The World Health Organization issued a statement on the 20th that no matter how serious the condition of patients with the novel coronavirus is, the antiviral drug remdesivir is not recommended for treatment, because there is no evidence that the drug can improve patient survival or reduce the patient’s demand for ventilators. Wait.
The statement said that a WHO guidance development team composed of international experts published an article in the British Medical Journal on the 20th that remdesivir is increasingly being used to treat hospitalized patients with COVID-19, but its role in clinical practice is still unclear.
The expert group reached the above conclusions after evaluating and comparing the efficacy of several COVID-19 drugs. The evaluation covered four international randomized trials involving data from more than 7,000 patients hospitalized with COVID-19.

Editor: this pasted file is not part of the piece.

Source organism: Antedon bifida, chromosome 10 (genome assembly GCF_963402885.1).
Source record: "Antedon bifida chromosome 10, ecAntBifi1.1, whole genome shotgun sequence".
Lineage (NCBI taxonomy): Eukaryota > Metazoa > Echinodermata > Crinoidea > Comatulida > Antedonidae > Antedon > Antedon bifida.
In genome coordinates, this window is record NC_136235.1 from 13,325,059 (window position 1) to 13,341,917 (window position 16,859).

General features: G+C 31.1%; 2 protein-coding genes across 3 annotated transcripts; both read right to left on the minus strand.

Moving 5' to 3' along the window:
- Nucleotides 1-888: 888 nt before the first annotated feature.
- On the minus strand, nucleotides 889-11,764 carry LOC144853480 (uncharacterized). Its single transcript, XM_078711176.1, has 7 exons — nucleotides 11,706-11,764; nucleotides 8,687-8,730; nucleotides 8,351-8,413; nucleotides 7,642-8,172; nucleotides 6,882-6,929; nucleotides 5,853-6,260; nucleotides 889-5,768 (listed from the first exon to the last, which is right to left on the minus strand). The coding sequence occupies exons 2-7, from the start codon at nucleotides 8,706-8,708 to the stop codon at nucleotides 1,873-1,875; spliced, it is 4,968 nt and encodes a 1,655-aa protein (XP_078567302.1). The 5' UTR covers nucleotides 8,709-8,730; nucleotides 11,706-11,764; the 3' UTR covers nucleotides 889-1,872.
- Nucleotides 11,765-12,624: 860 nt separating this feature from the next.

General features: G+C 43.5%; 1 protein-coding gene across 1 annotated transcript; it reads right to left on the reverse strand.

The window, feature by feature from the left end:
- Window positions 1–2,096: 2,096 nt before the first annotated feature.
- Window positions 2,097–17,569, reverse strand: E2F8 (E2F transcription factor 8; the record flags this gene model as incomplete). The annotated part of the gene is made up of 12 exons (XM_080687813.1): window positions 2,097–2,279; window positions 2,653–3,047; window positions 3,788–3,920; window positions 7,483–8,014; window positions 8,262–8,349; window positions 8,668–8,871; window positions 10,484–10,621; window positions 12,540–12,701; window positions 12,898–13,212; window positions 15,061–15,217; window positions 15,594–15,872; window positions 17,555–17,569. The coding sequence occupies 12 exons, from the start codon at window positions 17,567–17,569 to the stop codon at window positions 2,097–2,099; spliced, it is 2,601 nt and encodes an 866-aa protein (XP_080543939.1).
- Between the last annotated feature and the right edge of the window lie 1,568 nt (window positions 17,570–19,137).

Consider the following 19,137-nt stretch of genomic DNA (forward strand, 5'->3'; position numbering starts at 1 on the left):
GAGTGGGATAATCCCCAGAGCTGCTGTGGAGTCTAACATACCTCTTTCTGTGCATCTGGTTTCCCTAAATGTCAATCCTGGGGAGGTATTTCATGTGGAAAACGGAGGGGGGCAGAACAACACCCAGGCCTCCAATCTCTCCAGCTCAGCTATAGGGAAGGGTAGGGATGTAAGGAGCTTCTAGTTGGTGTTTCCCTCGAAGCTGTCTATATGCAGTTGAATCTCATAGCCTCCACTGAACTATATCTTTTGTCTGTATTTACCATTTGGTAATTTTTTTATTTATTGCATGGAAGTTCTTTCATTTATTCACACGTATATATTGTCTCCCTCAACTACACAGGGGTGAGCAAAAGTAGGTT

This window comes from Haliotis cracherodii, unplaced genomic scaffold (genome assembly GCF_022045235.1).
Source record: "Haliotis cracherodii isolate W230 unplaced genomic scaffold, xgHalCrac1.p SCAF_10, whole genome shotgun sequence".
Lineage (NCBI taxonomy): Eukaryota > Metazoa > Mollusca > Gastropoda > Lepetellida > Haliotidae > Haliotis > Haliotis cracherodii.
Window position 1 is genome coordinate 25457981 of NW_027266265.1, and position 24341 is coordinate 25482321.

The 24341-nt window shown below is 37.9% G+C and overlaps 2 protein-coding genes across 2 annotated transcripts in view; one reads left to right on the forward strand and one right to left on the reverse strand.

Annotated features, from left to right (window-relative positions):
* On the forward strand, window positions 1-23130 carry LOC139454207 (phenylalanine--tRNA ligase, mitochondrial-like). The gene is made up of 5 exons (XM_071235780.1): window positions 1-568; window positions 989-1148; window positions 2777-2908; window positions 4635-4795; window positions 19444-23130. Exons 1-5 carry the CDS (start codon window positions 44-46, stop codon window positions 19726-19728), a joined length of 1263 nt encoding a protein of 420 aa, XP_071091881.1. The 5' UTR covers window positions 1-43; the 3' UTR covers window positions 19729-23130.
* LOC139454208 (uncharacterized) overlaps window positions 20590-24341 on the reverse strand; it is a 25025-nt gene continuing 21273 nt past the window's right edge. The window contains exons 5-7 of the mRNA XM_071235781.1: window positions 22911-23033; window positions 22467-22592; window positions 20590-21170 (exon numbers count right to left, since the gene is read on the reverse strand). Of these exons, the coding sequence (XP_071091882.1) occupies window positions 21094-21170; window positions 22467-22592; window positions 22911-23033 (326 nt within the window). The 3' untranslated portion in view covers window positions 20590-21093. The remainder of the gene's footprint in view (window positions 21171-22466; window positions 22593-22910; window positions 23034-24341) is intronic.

The expert group notes that although remdesivir has not been found to be completely useless so far, the available data do not prove that the drug can significantly improve the therapeutic effect of patients. In view of the possible serious side effects of remdesivir and its high cost and resource consumption, the expert group decided not to recommend the drug, but also supported the continuation of the remdesivir evaluation with a view to providing conclusive evidence for the use of the drug in specific patient groups.
Redesivir is an antiviral drug developed by Gilead Technology Company in the United States. It was originally used to treat diseases such as Ebola hemorrhagic fever and Middle East respiratory syndrome.
In October, the U.S. Food and Drug Administration approved remdesivir for hospitalization of adults with COVID-19 and children over 12 years old weighing more than 40 kilograms, making it the first drug approved by the U.S. Drug Administration to treat the novel coronavirus.